Design of a High-Pressure Research Flow Loop for the Experimental Investigation of Liquid Loading in Gas Wells
- Juan J. Fernandez (Texas A&M University) | Gioia Falcone (Texas A&M University) | Catalin Teodoriu (Texas A&M Univiersity)
- Document ID
- Society of Petroleum Engineers
- SPE Projects, Facilities & Construction
- Publication Date
- June 2010
- Document Type
- Journal Paper
- 76 - 88
- 2010. Society of Petroleum Engineers
- 4.2.1 Piping Design and Simulation, 1.6 Drilling Operations, 5.6.4 Drillstem/Well Testing, 5.4 Enhanced Recovery, 5.7.5 Economic Evaluations, 4.2 Pipelines, Flowlines and Risers, 4.1.6 Compressors, Engines and Turbines, 4.3.4 Scale, 4.6 Natural Gas, 5.3.2 Multiphase Flow, 5.6.8 Well Performance Monitoring, Inflow Performance, 2.2.2 Perforating, 1.14 Casing and Cementing, 2 Well Completion, 1.2.3 Rock properties, 5.2 Reservoir Fluid Dynamics, 6.5.2 Water use, produced water discharge and disposal, 4.2.3 Materials and Corrosion, 3.1.8 Gas Well Deliquification, 5.5 Reservoir Simulation, 3.1.6 Gas Lift
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Existing models to predict and analyze liquid loading in gas wells are based on steady-state flow. Even when transient-multiphase-wellbore models are employed, steady-state or pseudosteady-state inflow-performance relationships are used to characterize the reservoir. A more-reliable approach consists of modeling the dynamics in the near-wellbore region with its transient boundary conditions for the wellbore. The development of new models to mimic the dynamic interaction between reservoir and wellbore requires a purpose-built flow loop. We have developed a design to construct such a facility.
This new facility will be the first to integrate pipe representing the wellbore with a porous medium that will fully mimic the formation surrounding the wellbore. This design will account not only for flow into the wellbore, but also for any reverse flow from the pipe into the medium.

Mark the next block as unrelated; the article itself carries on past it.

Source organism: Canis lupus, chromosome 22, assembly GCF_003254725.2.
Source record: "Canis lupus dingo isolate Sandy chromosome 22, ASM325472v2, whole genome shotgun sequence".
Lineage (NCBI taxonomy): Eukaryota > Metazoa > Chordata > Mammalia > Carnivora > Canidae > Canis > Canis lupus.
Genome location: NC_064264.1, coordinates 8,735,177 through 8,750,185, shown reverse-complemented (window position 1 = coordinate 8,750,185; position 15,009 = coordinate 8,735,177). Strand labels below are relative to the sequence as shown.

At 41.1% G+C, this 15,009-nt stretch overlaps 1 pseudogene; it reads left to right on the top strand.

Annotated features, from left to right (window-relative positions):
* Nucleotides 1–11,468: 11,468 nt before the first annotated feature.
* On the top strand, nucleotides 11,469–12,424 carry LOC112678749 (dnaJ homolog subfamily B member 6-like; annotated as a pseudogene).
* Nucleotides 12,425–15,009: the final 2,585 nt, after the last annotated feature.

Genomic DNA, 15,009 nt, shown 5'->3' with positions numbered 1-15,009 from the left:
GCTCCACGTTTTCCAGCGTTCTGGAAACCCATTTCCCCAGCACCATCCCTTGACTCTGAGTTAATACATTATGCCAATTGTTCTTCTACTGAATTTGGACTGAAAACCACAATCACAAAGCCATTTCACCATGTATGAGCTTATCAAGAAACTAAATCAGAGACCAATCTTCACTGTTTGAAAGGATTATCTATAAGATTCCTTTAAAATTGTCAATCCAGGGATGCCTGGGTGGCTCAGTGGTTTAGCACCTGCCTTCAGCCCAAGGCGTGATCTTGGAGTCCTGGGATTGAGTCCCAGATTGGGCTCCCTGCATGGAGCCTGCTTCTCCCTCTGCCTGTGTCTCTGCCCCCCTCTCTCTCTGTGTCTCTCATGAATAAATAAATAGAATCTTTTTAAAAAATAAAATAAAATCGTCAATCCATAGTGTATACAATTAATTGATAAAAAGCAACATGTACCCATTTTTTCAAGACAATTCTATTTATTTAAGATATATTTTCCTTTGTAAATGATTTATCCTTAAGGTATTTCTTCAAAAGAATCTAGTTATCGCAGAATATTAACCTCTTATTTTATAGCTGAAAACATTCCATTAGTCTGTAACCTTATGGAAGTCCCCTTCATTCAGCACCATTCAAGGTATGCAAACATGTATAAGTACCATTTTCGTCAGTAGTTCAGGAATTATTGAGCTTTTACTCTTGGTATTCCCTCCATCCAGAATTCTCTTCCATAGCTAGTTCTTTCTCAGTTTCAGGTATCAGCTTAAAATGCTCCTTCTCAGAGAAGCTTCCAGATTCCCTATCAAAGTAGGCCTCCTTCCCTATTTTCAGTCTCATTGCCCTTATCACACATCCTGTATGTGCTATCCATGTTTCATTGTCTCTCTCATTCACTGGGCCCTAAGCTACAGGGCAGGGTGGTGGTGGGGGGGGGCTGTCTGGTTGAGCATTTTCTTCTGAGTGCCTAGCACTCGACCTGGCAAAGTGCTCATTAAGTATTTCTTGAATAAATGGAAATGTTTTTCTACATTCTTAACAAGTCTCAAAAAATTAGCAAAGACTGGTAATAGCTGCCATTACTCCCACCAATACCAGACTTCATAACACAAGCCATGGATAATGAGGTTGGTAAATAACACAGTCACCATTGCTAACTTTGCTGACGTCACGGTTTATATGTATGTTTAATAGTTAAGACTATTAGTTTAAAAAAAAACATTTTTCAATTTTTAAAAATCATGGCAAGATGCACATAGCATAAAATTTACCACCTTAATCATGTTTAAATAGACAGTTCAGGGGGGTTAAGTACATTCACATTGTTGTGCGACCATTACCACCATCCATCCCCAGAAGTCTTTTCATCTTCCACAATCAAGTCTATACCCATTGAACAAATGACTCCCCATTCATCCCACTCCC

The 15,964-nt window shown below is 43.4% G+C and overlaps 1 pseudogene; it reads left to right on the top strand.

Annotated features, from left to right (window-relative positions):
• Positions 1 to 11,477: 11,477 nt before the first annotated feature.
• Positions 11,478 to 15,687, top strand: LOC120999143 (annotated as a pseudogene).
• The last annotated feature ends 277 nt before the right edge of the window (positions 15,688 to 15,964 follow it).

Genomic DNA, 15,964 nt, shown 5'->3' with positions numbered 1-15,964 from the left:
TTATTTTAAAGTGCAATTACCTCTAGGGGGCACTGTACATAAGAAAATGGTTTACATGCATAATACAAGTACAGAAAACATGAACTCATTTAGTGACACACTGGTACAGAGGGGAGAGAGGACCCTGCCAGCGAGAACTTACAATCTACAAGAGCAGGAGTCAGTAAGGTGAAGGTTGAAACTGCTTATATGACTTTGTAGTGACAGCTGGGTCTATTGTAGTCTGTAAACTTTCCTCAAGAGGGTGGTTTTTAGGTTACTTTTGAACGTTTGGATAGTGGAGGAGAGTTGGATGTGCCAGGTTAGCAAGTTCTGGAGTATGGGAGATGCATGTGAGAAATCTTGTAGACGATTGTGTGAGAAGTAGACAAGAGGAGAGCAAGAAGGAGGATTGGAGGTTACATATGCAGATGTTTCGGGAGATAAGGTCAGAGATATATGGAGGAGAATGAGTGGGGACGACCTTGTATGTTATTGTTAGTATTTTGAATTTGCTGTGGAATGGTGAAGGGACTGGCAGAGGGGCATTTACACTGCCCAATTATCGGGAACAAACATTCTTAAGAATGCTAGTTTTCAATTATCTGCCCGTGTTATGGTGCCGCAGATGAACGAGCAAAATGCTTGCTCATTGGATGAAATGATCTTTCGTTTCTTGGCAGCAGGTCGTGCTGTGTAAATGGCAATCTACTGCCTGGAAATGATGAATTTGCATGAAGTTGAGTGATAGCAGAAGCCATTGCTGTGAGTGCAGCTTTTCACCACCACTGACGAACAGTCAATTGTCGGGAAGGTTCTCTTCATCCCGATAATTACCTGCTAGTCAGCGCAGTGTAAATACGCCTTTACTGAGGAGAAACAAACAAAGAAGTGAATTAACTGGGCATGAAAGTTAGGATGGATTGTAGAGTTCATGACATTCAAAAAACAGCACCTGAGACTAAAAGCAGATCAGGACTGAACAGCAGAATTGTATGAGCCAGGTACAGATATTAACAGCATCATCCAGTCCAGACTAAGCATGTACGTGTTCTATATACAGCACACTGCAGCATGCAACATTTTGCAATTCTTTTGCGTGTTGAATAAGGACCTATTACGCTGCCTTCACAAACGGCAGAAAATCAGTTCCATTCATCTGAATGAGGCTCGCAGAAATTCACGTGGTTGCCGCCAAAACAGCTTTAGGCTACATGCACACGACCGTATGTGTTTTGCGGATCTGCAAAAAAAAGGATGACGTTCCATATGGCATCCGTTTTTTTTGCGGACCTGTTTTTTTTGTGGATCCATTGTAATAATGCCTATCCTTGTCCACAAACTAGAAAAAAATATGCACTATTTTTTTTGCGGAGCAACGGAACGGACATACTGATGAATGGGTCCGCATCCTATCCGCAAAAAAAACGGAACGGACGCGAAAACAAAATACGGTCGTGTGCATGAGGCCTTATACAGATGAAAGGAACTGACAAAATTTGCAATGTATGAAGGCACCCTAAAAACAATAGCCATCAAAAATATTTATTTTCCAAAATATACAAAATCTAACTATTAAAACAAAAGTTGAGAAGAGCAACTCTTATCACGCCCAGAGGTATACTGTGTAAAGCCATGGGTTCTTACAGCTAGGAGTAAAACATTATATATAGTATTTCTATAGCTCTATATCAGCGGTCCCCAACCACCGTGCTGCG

We used integrated wellbore/reservoir system analysis to screen the parameters required to recreate liquid loading under laboratory conditions. Our results suggested using a compressed-air system with a discharge pressure between 470 and 650 psi with gas rates of 400 to 650 scf/min along with water injected at a rate of 100 gal/min. Once the range in operating conditions was defined, the equipment and mechanical components for the facility were selected and designed.
Our results showed that three reciprocating compressors working in parallel provide the smallest, most economic, and most flexible configuration for the TowerLab facility at Texas A&M University (TAMU). The design of the pressure vessel hosting the porous medium will require a cylindrical body with top- and bottom-welded flathead covers with multiple openings to minimize weight. The required superficial velocities for air and water indicate the system will need independent injection into the porous medium through two manifolds. Optimally, the system will use digital pressure gauges, coriolis or vortex technology to measure air flow, and turbine meters for water flow.
A joint-industry project (JIP) on liquid loading in gas wells was initiated in January 2009, which includes the implementation of the proposed design for the TowerLab facility to generate experimental data that will significantly improve our ability to mimic the physics of multiphase flow, and so develop and validate flow models for the characterization of liquid loading in gas wells. It is anticipated that a preliminary version of the new loop, including an inlet multiphase-flow pump, has been assembled and will be operational early in Fall 2010, with plans for the full design to be implemented in 2010-11.
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